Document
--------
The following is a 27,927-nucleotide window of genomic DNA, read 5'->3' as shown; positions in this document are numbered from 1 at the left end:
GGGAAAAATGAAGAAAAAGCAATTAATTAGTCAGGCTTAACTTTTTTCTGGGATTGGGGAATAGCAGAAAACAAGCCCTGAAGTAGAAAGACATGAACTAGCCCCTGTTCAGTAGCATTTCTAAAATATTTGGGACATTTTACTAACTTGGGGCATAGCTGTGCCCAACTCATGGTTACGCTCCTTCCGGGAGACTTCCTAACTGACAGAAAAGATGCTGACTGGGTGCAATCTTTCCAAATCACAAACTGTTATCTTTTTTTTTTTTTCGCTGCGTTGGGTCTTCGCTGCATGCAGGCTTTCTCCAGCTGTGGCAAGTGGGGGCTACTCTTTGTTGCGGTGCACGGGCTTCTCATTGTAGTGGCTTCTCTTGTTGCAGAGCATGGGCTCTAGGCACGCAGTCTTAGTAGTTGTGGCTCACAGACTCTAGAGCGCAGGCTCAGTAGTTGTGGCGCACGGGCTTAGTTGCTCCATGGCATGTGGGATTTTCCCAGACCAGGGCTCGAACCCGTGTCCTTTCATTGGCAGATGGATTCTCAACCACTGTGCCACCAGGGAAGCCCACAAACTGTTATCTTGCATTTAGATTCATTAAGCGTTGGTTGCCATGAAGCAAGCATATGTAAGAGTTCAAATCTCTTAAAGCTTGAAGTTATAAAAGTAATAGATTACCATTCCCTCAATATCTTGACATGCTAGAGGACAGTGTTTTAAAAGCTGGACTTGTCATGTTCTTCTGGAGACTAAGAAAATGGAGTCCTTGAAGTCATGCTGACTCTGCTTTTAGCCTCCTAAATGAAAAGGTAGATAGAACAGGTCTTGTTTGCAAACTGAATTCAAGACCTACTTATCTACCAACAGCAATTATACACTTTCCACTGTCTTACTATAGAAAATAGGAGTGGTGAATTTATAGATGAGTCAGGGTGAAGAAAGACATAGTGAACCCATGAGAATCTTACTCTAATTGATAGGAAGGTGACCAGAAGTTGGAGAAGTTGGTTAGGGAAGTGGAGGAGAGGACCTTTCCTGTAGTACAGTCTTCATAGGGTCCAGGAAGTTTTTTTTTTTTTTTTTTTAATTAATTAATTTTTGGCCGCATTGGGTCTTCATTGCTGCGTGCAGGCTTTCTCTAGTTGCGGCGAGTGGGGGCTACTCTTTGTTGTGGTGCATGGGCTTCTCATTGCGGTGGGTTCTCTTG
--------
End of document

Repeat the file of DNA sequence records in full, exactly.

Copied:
The following is a 27,927-nucleotide window of genomic DNA, read 5'->3' as shown; positions in this document are numbered from 1 at the left end:
GGGAAAAATGAAGAAAAAGCAATTAATTAGTCAGGCTTAACTTTTTTCTGGGATTGGGGAATAGCAGAAAACAAGCCCTGAAGTAGAAAGACATGAACTAGCCCCTGTTCAGTAGCATTTCTAAAATATTTGGGACATTTTACTAACTTGGGGCATAGCTGTGCCCAACTCATGGTTACGCTCCTTCCGGGAGACTTCCTAACTGACAGAAAAGATGCTGACTGGGTGCAATCTTTCCAAATCACAAACTGTTATCTTTTTTTTTTTTTCGCTGCGTTGGGTCTTCGCTGCATGCAGGCTTTCTCCAGCTGTGGCAAGTGGGGGCTACTCTTTGTTGCGGTGCACGGGCTTCTCATTGTAGTGGCTTCTCTTGTTGCAGAGCATGGGCTCTAGGCACGCAGTCTTAGTAGTTGTGGCTCACAGACTCTAGAGCGCAGGCTCAGTAGTTGTGGCGCACGGGCTTAGTTGCTCCATGGCATGTGGGATTTTCCCAGACCAGGGCTCGAACCCGTGTCCTTTCATTGGCAGATGGATTCTCAACCACTGTGCCACCAGGGAAGCCCACAAACTGTTATCTTGCATTTAGATTCATTAAGCGTTGGTTGCCATGAAGCAAGCATATGTAAGAGTTCAAATCTCTTAAAGCTTGAAGTTATAAAAGTAATAGATTACCATTCCCTCAATATCTTGACATGCTAGAGGACAGTGTTTTAAAAGCTGGACTTGTCATGTTCTTCTGGAGACTAAGAAAATGGAGTCCTTGAAGTCATGCTGACTCTGCTTTTAGCCTCCTAAATGAAAAGGTAGATAGAACAGGTCTTGTTTGCAAACTGAATTCAAGACCTACTTATCTACCAACAGCAATTATACACTTTCCACTGTCTTACTATAGAAAATAGGAGTGGTGAATTTATAGATGAGTCAGGGTGAAGAAAGACATAGTGAACCCATGAGAATCTTACTCTAATTGATAGGAAGGTGACCAGAAGTTGGAGAAGTTGGTTAGGGAAGTGGAGGAGAGGACCTTTCCTGTAGTACAGTCTTCATAGGGTCCAGGAAGTTTTTTTTTTTTTTTTTTTAATTAATTAATTTTTGGCCGCATTGGGTCTTCATTGCTGCGTGCAGGCTTTCTCTAGTTGCGGCGAGTGGGGGCTACTCTTTGTTGTGGTGCATGGGCTTCTCATTGCGGTGGGTTCTCTTG